Day care, and much more

June 19, 2005|By Cassandra A. Fortin | Cassandra A. Fortin,SPECIAL TO THE SUN

Kendrea Beckett was born at 31 weeks weighing 3 pounds, and she suffers from reactive airway disease. Her mother had a prenatal brain tumor and died Christmas Day 2004. Her grandmother, Valerie Stanton, became her primary caregiver.

The problems Stanton faced extended far beyond her granddaughter's medical condition: She works, and local day care centers couldn't accommodate her granddaughter's needs.

At the time, the baby was receiving outpatient services at Kennedy Krieger Institute.

On a daily visit Stanton learned of an affiliate of the hospital, the World of Care child care center, sponsored by the PACT: Helping Children With Special Needs program.

The center is a specialized day care for kids with disabilities or medical or developmental problems. It is staffed by social workers, specialized teachers and registered nurses.

For many area families, World of Care is the difference between working and welfare. It's a one-stop shop to meet medical and developmental needs.

According to Audrey Leviton, the executive director for PACT, the day care is the only medically based child care in the Baltimore region. The program is available to children from infancy to 5 years old with severe medical or developmental needs.

"The center is an affordable alternative to home nursing for sick kids," said Leviton. "Some of our parents would have no choice but to quit working if we didn't exist. The actual cost of the program is $140 a day. We get $70 from medical assistance and the average parent pays $25 to $35 a day, which is much cheaper than a home nurse."

Families from Baltimore City and Baltimore, Howard, Carroll and Anne Arundel counties are using the facility. Some of the treatments and services offered at the center, in addition to nursing care, are occupational, physical and speech and language therapies, as well as social work counseling.

Usually, children would have to go to different sites for these services. Parents would have to take time off from work to take the child to appointments, an inconvenience the staff at the center eliminates.

Leviton said the inclusive program makes such an impact on the children that sometimes it's enough to allow them to function in a regular school environment.

After a short time at the center, developmentally, Kendrea is almost on target.

"Kendrea gets her nebulizer treatments and daily physical assessments," said Leviton. "She receives occupational, physical and speech therapy on site. We do a lot of coordinating with doctors and specialists. We get to know the kids and their conditions very well. This helps us to meet all the needs of the kids and catch problems from the start."

Another child at the center, Kaleem Mitchell, was born at 24 weeks. He has chronic kidney disease and chronic lung disease, and is dependent upon an oxygen system. His mother said a home nurse from Baltimore County told her about the program after learning she had to quit her job as a computer analyst to care for her son.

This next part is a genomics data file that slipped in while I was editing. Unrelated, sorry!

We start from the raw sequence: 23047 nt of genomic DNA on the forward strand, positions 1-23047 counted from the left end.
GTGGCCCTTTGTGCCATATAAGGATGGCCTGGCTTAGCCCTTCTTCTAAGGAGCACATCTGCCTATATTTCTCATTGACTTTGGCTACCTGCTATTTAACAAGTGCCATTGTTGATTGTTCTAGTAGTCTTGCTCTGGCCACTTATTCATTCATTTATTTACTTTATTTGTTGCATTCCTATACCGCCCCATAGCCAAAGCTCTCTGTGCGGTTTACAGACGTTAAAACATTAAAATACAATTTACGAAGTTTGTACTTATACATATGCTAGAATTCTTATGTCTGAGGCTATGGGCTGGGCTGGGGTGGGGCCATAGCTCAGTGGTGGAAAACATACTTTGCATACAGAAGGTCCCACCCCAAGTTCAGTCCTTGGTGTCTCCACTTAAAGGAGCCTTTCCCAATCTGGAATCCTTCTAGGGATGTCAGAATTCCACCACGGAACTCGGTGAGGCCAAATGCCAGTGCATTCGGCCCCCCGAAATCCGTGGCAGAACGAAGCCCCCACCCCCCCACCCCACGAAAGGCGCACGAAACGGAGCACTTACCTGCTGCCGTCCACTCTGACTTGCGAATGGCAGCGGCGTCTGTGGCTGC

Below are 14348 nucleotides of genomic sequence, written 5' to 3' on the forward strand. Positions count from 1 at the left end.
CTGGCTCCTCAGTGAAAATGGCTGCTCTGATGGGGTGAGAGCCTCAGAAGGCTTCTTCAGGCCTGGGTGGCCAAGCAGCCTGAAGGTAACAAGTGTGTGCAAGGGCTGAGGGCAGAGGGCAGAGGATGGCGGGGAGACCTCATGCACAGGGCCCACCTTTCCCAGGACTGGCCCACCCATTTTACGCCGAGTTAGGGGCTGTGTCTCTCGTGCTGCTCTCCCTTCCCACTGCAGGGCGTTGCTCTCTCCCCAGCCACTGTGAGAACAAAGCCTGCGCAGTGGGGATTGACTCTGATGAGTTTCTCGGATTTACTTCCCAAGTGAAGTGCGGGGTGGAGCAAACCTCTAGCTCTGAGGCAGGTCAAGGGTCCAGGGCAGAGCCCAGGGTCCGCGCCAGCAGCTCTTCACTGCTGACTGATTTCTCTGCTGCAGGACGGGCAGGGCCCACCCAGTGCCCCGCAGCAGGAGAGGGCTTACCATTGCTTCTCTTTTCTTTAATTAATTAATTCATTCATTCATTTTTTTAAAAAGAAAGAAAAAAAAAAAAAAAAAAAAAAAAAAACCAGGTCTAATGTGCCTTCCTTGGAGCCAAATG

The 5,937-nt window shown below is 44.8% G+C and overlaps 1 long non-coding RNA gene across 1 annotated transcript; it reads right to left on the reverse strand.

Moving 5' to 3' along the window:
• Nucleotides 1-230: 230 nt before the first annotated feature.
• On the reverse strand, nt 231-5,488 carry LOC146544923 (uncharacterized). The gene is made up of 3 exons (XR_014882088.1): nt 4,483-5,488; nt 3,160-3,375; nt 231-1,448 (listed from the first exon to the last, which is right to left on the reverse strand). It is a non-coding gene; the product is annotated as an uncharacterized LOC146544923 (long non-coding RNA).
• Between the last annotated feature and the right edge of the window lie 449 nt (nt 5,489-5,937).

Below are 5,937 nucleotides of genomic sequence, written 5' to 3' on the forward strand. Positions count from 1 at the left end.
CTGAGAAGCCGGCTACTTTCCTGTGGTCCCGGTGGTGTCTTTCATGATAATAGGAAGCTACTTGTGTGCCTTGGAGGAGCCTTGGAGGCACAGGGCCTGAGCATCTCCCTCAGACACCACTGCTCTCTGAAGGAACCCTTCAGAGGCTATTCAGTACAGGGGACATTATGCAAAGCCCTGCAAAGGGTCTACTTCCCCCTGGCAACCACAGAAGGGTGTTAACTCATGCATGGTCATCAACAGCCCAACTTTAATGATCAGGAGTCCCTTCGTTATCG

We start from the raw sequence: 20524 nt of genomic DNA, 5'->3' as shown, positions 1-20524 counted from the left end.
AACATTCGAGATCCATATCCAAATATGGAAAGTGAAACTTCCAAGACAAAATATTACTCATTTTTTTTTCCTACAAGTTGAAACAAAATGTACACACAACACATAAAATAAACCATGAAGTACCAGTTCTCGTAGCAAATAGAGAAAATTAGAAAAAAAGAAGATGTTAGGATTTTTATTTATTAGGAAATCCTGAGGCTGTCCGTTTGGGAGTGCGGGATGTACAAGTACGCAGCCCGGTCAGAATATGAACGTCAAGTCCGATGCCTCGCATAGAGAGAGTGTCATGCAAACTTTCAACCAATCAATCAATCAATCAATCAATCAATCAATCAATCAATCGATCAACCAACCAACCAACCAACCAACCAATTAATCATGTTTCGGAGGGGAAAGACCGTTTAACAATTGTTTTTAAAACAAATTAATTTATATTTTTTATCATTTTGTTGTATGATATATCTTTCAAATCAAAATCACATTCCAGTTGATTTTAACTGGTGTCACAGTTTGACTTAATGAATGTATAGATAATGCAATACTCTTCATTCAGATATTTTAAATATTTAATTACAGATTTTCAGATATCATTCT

"When I visited the child care I was very impressed," said Sharein Mitchell. "They had nurses and small classrooms and a lot of caregivers with the kids. I knew Kaleem could not go to a regular day care environment - the classes were too big and it would be too easy to have something slip through the cracks.

"I feel that Kaleem is safe and being taken care of by people who know how to deal with his problems. I'm back at work now, and I know I don't have to worry about him."

Mitchell said the facility has had a miraculous impact on his health and growth.

"When he first started going to the center, he wasn't walking, he had no verbal communication skills, and he wasn't eating," she said. "Now he eats, his talking has improved and he only needs his feeding tube at night. He's thriving. It's been just wonderful. I'm working on getting him in a less-restricted school."

Leviton said the World of Care center is an alternative to school placement for children who need more care.

"What normally happens with our kids is that they stay with us until they're stabilized, and as long as they can verbalize their needs they can transfer from here to school," said Leviton. "They are usually fine as long as the school has a full-time nurse on duty. And, in some instances, the kids' medical issues are resolved when they leave."

To ensure the best-quality care, Leviton said, the institute puts a lot of time and resources into training its staff members. In that regard, PACT is extending its outreach to other day cares that work with children with special needs.

"We want to help educate the nonmedical-based facilities on caring for special needs," said Leviton. "We are hosting a series of workshops to address the issue. We have about 40 or so local day cares already signed up.

"We think it's important to make all caregivers aware of things they can do to make life better for these special kids."

Baltimore Sun Articles
|
|
|
Please note the green-lined linked article text has been applied commercially without any involvement from our newsroom editors, reporters or any other editorial staff.